Either way, dip the truffles into the fairly cool melted chocolate and turn them over a few times using a fork. Lift the truffle out on the fork, and let all of the excess chocolate drip back into the bowl. Once the truffle is no longer dripping with chocolate, drop it gently into your fine biscuit crumb. Move the container around so that the truffle rolls in the crumb and becomes fully coated. Place each truffle on a surface to dry and move onto rolling the next one.
This article was reproduced on this site only with permission from operafoods.com.au the “Gourmet Online Wholesale Grocer”. See original article:- How to make Biscuit Truffles
Posted by: Anna | July 4, 2021
If there’s one thing that we love as much as we love biscuits, it has to be tea. Tea and biscuits is the embodiment of the term ‘life’s simple pleasures’.
We get so caught up in the treadmill of no-dairy, no-sugar, no-caffeine that we sometimes forget that just a mindful moment with a cuppa and bickie is all we need.
But where does our love of tea and biscuits come from? Other than the fact that they are…well, bloody nice.
Tea and biscuits…in so many words.
There are many traditions that basically boil down to the same thing. A cup of tea and a little something sweet.
The forerunner of them all was probably afternoon tea. Invented by the British upper classes in the early Victorian age, afternoon tea was a light meal designed to stave off hunger in the afternoon as dinner was traditionally served late in the evening. Also known as low tea, it was served on low tables away from the formality of the dining table. A casual, although refined affair, afternoon tea consists of dainty little things served with a pot of tea. Finger sandwiches, scones, and small cakes are all typical of afternoon tea.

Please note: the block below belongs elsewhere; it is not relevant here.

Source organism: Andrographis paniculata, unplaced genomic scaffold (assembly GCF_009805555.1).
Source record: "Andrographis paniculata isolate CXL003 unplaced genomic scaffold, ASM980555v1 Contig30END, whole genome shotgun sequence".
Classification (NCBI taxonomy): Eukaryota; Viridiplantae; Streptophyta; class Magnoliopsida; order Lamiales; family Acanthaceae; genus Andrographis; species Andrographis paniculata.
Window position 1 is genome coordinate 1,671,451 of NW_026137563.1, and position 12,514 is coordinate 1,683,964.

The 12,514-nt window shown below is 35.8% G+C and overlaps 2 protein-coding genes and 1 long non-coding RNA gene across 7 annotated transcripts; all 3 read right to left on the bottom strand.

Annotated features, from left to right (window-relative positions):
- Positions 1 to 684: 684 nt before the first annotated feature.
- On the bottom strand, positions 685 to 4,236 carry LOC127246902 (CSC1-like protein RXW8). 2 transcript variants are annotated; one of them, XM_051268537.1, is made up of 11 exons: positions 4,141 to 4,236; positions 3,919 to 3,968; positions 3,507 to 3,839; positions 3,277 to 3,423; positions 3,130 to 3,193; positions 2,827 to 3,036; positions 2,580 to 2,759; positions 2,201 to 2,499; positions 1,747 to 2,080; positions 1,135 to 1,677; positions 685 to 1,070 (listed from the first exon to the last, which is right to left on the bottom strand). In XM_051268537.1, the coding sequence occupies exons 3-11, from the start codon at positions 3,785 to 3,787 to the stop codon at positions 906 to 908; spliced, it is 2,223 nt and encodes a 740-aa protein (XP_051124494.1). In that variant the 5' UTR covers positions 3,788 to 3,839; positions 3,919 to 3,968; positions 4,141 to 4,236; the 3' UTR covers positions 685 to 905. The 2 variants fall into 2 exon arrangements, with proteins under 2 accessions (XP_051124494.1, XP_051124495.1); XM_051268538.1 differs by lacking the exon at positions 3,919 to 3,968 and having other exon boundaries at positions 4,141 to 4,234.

At around the same period, as the Industrial Revolution gathered steam, the working classes were also partaking of tea. High tea was originally a meal taken when coming in from work. Eaten at the table (the only table aka the kitchen table) this was a more substantial meal yet also accompanied by a pot of tea. There would be pie, bread, maybe some cold meat. Perhaps a loaf cake, or some crumpets. Biscuits.
The upper classes thought this was all jolly good fun and so also had their own version of high tea, taken if one was going to the theatre or something and expected a very late supper.
The term high tea is now more likely to be interchangeable with afternoon tea, and taken to mean the classic afternoon tea of tea, sandwiches and scones; usually eaten out, as a treat.
The changes to the working pattern of the world led to changes in the way people eat. An early start meant an early breakfast, and so the concept of a mid morning snack was born. We already understood the restorative power of a cup of tea and a biscuit, and the once expensive tea and sugar were more readily available than ever.